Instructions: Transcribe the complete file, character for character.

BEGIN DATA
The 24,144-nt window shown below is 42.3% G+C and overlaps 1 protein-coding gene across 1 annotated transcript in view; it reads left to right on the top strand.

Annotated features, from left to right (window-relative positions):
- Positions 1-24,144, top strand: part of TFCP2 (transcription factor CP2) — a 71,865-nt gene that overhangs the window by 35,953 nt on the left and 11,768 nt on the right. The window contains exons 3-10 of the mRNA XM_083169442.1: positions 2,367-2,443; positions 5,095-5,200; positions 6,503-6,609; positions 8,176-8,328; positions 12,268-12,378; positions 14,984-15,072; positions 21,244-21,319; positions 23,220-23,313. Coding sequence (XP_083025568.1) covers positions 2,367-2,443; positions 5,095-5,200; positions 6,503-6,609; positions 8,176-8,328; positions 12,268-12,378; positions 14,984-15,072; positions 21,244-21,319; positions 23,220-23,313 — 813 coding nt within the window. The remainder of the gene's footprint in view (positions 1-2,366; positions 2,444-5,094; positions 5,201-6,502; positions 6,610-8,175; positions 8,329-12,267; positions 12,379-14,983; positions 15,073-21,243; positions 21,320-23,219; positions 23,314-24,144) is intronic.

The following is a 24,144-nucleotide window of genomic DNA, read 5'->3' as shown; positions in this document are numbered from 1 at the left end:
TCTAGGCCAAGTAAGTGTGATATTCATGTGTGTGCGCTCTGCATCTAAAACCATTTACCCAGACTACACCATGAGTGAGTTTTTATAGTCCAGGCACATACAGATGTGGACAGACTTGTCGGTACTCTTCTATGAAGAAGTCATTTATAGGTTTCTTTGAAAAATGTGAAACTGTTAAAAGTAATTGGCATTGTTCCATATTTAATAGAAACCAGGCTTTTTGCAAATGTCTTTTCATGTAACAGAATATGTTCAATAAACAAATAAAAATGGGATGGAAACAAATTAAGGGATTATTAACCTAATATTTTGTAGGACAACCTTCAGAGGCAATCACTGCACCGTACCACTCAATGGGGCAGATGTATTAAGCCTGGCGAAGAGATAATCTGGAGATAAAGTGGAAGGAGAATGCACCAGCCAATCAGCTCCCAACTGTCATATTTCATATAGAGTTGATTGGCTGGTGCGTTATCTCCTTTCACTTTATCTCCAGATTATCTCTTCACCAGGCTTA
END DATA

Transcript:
The 24,144-nt window shown below is 42.3% G+C and overlaps 1 protein-coding gene across 1 annotated transcript in view; it reads left to right on the top strand.

Annotated features, from left to right (window-relative positions):
- Positions 1-24,144, top strand: part of TFCP2 (transcription factor CP2) — a 71,865-nt gene that overhangs the window by 35,953 nt on the left and 11,768 nt on the right. The window contains exons 3-10 of the mRNA XM_083169442.1: positions 2,367-2,443; positions 5,095-5,200; positions 6,503-6,609; positions 8,176-8,328; positions 12,268-12,378; positions 14,984-15,072; positions 21,244-21,319; positions 23,220-23,313. Coding sequence (XP_083025568.1) covers positions 2,367-2,443; positions 5,095-5,200; positions 6,503-6,609; positions 8,176-8,328; positions 12,268-12,378; positions 14,984-15,072; positions 21,244-21,319; positions 23,220-23,313 — 813 coding nt within the window. The remainder of the gene's footprint in view (positions 1-2,366; positions 2,444-5,094; positions 5,201-6,502; positions 6,610-8,175; positions 8,329-12,267; positions 12,379-14,983; positions 15,073-21,243; positions 21,320-23,219; positions 23,314-24,144) is intronic.

The following is a 24,144-nucleotide window of genomic DNA, read 5'->3' as shown; positions in this document are numbered from 1 at the left end:
TCTAGGCCAAGTAAGTGTGATATTCATGTGTGTGCGCTCTGCATCTAAAACCATTTACCCAGACTACACCATGAGTGAGTTTTTATAGTCCAGGCACATACAGATGTGGACAGACTTGTCGGTACTCTTCTATGAAGAAGTCATTTATAGGTTTCTTTGAAAAATGTGAAACTGTTAAAAGTAATTGGCATTGTTCCATATTTAATAGAAACCAGGCTTTTTGCAAATGTCTTTTCATGTAACAGAATATGTTCAATAAACAAATAAAAATGGGATGGAAACAAATTAAGGGATTATTAACCTAATATTTTGTAGGACAACCTTCAGAGGCAATCACTGCACCGTACCACTCAATGGGGCAGATGTATTAAGCCTGGCGAAGAGATAATCTGGAGATAAAGTGGAAGGAGAATGCACCAGCCAATCAGCTCCCAACTGTCATATTTCATATAGAGTTGATTGGCTGGTGCGTTATCTCCTTTCACTTTATCTCCAGATTATCTCTTCACCAGGCTTA